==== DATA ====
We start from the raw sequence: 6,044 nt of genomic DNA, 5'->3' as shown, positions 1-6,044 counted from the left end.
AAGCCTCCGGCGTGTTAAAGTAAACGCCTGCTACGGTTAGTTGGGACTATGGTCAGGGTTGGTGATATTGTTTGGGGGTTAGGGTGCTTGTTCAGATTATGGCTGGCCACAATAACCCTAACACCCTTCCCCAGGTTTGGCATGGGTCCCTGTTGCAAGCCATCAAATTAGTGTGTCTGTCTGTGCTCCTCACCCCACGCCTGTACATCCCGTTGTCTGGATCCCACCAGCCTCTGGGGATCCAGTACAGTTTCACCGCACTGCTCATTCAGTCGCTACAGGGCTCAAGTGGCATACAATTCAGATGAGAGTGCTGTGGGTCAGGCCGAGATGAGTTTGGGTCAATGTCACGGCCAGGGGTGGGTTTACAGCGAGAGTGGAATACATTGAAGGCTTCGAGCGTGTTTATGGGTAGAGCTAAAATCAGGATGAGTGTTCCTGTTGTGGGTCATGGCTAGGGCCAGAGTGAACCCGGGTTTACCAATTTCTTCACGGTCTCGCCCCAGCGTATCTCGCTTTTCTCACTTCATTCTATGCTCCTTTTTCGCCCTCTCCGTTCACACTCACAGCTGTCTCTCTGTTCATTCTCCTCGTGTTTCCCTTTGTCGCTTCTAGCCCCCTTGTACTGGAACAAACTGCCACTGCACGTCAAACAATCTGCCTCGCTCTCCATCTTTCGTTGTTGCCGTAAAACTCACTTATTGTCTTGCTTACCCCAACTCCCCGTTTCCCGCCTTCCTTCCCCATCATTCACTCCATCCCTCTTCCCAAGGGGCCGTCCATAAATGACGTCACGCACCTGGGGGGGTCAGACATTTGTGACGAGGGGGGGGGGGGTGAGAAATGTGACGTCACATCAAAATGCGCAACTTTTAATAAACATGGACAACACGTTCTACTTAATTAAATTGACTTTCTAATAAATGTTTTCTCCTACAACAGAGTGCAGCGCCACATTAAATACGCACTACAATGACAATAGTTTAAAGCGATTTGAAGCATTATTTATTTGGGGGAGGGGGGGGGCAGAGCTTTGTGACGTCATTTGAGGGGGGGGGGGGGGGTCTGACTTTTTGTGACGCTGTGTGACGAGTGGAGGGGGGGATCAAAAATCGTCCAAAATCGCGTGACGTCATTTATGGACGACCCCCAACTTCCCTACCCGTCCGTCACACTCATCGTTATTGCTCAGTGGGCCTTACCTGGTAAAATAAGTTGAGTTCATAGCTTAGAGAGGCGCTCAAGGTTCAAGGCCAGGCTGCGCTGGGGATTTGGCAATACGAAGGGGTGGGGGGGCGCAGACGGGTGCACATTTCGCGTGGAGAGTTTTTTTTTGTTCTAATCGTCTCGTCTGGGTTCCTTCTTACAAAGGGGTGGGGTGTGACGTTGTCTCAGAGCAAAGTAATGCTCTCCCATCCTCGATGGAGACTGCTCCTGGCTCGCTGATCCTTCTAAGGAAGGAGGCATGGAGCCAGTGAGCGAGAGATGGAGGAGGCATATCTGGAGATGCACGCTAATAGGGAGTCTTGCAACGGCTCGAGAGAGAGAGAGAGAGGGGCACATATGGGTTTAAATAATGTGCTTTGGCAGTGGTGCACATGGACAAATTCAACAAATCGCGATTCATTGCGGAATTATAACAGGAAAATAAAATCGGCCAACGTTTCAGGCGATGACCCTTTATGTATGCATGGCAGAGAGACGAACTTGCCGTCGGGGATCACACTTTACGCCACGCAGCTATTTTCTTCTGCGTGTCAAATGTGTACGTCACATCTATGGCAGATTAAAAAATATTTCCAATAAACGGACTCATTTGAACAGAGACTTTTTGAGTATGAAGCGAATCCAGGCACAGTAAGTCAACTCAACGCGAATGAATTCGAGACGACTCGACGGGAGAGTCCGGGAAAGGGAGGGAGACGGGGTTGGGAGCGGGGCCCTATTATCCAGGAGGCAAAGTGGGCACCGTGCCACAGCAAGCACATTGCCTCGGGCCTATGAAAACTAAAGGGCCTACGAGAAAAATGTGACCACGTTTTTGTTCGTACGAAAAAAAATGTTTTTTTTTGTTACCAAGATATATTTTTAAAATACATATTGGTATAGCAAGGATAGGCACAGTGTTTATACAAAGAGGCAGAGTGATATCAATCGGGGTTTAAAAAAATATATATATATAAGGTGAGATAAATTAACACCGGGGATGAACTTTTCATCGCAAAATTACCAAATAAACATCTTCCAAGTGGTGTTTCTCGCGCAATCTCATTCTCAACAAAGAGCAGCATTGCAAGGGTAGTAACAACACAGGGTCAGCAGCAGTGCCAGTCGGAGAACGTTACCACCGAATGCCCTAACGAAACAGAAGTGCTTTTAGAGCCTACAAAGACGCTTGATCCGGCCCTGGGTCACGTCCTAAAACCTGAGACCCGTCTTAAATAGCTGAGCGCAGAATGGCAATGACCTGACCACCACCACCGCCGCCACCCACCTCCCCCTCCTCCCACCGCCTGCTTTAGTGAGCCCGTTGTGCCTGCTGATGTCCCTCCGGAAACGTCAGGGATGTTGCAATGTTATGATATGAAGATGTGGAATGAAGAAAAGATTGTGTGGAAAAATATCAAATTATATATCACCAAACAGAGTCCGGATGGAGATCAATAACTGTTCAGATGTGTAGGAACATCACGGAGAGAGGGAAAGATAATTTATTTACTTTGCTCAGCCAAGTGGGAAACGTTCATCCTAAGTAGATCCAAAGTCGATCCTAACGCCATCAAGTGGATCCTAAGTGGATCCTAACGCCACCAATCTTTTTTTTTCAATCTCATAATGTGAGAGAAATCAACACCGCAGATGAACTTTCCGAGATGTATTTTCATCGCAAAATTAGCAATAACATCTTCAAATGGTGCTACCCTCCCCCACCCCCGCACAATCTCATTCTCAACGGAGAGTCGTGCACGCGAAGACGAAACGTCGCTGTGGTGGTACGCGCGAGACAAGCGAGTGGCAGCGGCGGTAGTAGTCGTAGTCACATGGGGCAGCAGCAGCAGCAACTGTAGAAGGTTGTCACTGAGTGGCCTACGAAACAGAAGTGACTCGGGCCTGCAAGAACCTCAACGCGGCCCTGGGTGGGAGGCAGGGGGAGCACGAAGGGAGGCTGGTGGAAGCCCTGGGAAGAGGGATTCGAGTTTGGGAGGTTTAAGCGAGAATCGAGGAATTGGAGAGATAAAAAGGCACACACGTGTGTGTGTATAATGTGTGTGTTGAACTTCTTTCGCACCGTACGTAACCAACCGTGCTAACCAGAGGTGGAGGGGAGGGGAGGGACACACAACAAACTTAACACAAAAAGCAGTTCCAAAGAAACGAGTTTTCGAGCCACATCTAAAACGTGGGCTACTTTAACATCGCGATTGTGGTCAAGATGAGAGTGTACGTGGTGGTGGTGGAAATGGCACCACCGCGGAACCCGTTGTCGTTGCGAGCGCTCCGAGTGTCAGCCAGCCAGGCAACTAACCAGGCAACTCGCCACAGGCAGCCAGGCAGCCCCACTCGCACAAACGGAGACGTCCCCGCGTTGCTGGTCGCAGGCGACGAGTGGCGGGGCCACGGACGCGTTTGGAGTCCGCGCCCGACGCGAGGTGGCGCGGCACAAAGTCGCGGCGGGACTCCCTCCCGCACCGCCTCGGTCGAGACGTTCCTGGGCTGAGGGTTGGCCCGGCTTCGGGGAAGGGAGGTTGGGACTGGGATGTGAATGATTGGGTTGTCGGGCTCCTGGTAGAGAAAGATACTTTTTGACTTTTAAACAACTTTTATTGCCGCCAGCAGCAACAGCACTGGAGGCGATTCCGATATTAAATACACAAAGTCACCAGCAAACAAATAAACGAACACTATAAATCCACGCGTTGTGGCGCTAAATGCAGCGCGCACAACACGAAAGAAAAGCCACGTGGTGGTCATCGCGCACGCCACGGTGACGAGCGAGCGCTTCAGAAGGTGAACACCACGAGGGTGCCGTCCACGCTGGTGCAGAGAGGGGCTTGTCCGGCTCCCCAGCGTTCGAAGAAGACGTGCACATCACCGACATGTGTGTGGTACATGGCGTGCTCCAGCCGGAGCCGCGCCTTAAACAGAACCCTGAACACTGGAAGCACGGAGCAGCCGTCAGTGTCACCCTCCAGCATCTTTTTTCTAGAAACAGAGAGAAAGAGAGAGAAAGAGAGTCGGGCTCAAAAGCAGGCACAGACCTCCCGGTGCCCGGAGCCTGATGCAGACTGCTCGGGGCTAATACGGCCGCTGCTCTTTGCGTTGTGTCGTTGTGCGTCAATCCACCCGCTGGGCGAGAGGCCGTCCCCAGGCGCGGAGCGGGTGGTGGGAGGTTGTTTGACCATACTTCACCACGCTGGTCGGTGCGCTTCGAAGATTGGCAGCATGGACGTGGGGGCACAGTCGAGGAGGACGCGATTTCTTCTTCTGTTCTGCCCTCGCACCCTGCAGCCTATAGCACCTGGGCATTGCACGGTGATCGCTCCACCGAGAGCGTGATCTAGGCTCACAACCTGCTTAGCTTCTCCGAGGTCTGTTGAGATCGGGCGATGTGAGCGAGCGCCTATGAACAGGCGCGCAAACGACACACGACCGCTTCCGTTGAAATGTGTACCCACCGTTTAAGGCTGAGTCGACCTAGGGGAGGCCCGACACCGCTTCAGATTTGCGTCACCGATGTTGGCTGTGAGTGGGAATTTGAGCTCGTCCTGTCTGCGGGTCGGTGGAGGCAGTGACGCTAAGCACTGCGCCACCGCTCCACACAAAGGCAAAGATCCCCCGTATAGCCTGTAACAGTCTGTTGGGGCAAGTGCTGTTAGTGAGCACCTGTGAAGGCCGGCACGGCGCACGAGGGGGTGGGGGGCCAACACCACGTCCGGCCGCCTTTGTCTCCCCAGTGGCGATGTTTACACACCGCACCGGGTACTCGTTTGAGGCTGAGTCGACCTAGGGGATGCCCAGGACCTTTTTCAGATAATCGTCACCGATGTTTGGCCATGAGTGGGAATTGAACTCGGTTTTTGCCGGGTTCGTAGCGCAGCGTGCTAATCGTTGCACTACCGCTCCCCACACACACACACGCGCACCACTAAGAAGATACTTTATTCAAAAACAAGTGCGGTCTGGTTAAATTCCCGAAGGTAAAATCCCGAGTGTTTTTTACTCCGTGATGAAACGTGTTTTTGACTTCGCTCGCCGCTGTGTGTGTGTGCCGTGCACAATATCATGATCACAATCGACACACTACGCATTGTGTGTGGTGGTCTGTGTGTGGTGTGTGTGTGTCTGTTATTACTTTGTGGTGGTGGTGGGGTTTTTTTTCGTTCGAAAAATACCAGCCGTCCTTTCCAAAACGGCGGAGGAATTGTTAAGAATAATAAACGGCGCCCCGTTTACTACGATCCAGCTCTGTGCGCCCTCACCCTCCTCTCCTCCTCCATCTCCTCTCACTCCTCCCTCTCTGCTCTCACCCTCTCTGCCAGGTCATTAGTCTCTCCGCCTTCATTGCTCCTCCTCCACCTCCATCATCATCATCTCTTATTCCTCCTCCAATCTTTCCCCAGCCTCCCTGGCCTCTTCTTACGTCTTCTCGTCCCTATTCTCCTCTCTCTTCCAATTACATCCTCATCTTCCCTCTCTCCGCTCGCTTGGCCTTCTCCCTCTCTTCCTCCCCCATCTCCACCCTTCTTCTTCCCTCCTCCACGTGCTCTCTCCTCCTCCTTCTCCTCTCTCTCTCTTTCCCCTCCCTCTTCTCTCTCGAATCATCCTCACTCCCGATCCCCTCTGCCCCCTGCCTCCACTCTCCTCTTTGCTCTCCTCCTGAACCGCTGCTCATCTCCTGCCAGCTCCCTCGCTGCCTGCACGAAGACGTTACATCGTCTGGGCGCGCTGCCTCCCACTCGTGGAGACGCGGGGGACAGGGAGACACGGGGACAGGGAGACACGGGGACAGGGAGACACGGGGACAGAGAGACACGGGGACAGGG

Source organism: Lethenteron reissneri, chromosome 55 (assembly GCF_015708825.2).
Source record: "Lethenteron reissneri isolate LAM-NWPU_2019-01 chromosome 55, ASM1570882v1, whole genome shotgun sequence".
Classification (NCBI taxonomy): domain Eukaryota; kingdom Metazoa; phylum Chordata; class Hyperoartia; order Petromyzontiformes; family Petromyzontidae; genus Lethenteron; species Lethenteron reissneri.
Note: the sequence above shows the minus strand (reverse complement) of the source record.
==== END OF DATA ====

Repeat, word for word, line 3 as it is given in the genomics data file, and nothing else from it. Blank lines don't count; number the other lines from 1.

Source organism: Lethenteron reissneri, chromosome 55 (assembly GCF_015708825.2).